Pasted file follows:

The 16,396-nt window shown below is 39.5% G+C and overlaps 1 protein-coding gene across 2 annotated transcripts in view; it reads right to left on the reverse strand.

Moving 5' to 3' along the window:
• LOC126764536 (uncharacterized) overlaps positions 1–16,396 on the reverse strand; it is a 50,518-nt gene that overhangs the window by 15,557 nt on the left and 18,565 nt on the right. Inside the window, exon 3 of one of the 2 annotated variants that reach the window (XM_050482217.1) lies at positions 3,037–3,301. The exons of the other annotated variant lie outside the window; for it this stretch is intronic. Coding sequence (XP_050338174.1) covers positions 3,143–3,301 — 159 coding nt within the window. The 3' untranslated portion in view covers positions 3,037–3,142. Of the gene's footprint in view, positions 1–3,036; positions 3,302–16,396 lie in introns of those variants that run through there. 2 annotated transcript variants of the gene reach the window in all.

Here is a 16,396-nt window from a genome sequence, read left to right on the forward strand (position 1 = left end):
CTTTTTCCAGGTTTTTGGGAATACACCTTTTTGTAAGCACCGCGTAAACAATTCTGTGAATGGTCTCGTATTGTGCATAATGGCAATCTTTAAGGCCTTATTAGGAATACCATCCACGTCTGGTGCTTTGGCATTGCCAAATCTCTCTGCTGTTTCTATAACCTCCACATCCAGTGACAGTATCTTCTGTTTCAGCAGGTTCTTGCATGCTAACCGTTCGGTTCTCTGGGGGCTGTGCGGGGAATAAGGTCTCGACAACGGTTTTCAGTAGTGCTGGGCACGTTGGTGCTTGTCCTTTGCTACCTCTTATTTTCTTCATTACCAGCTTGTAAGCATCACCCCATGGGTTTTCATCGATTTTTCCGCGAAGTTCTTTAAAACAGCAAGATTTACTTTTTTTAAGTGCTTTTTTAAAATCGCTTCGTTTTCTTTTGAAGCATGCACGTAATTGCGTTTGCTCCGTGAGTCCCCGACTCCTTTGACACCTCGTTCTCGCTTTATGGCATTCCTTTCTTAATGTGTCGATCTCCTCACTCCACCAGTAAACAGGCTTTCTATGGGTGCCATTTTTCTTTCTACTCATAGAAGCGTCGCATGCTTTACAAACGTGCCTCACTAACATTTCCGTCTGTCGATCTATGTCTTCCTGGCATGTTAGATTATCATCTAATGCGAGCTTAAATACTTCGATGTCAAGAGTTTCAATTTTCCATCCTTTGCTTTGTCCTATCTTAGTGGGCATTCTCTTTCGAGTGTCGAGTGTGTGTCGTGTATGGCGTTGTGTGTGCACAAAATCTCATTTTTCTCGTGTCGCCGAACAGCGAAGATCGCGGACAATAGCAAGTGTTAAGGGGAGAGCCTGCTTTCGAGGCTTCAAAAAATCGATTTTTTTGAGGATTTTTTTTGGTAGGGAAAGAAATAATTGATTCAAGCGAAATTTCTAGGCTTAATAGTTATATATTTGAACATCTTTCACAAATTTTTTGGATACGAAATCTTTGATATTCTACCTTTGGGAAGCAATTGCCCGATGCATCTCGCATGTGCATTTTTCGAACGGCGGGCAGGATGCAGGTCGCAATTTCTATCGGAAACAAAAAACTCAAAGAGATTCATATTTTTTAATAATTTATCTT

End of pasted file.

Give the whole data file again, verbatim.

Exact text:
The 16,396-nt window shown below is 39.5% G+C and overlaps 1 protein-coding gene across 2 annotated transcripts in view; it reads right to left on the reverse strand.

Moving 5' to 3' along the window:
• LOC126764536 (uncharacterized) overlaps positions 1–16,396 on the reverse strand; it is a 50,518-nt gene that overhangs the window by 15,557 nt on the left and 18,565 nt on the right. Inside the window, exon 3 of one of the 2 annotated variants that reach the window (XM_050482217.1) lies at positions 3,037–3,301. The exons of the other annotated variant lie outside the window; for it this stretch is intronic. Coding sequence (XP_050338174.1) covers positions 3,143–3,301 — 159 coding nt within the window. The 3' untranslated portion in view covers positions 3,037–3,142. Of the gene's footprint in view, positions 1–3,036; positions 3,302–16,396 lie in introns of those variants that run through there. 2 annotated transcript variants of the gene reach the window in all.

Here is a 16,396-nt window from a genome sequence, read left to right on the forward strand (position 1 = left end):
CTTTTTCCAGGTTTTTGGGAATACACCTTTTTGTAAGCACCGCGTAAACAATTCTGTGAATGGTCTCGTATTGTGCATAATGGCAATCTTTAAGGCCTTATTAGGAATACCATCCACGTCTGGTGCTTTGGCATTGCCAAATCTCTCTGCTGTTTCTATAACCTCCACATCCAGTGACAGTATCTTCTGTTTCAGCAGGTTCTTGCATGCTAACCGTTCGGTTCTCTGGGGGCTGTGCGGGGAATAAGGTCTCGACAACGGTTTTCAGTAGTGCTGGGCACGTTGGTGCTTGTCCTTTGCTACCTCTTATTTTCTTCATTACCAGCTTGTAAGCATCACCCCATGGGTTTTCATCGATTTTTCCGCGAAGTTCTTTAAAACAGCAAGATTTACTTTTTTTAAGTGCTTTTTTAAAATCGCTTCGTTTTCTTTTGAAGCATGCACGTAATTGCGTTTGCTCCGTGAGTCCCCGACTCCTTTGACACCTCGTTCTCGCTTTATGGCATTCCTTTCTTAATGTGTCGATCTCCTCACTCCACCAGTAAACAGGCTTTCTATGGGTGCCATTTTTCTTTCTACTCATAGAAGCGTCGCATGCTTTACAAACGTGCCTCACTAACATTTCCGTCTGTCGATCTATGTCTTCCTGGCATGTTAGATTATCATCTAATGCGAGCTTAAATACTTCGATGTCAAGAGTTTCAATTTTCCATCCTTTGCTTTGTCCTATCTTAGTGGGCATTCTCTTTCGAGTGTCGAGTGTGTGTCGTGTATGGCGTTGTGTGTGCACAAAATCTCATTTTTCTCGTGTCGCCGAACAGCGAAGATCGCGGACAATAGCAAGTGTTAAGGGGAGAGCCTGCTTTCGAGGCTTCAAAAAATCGATTTTTTTGAGGATTTTTTTTGGTAGGGAAAGAAATAATTGATTCAAGCGAAATTTCTAGGCTTAATAGTTATATATTTGAACATCTTTCACAAATTTTTTGGATACGAAATCTTTGATATTCTACCTTTGGGAAGCAATTGCCCGATGCATCTCGCATGTGCATTTTTCGAACGGCGGGCAGGATGCAGGTCGCAATTTCTATCGGAAACAAAAAACTCAAAGAGATTCATATTTTTTAATAATTTATCTT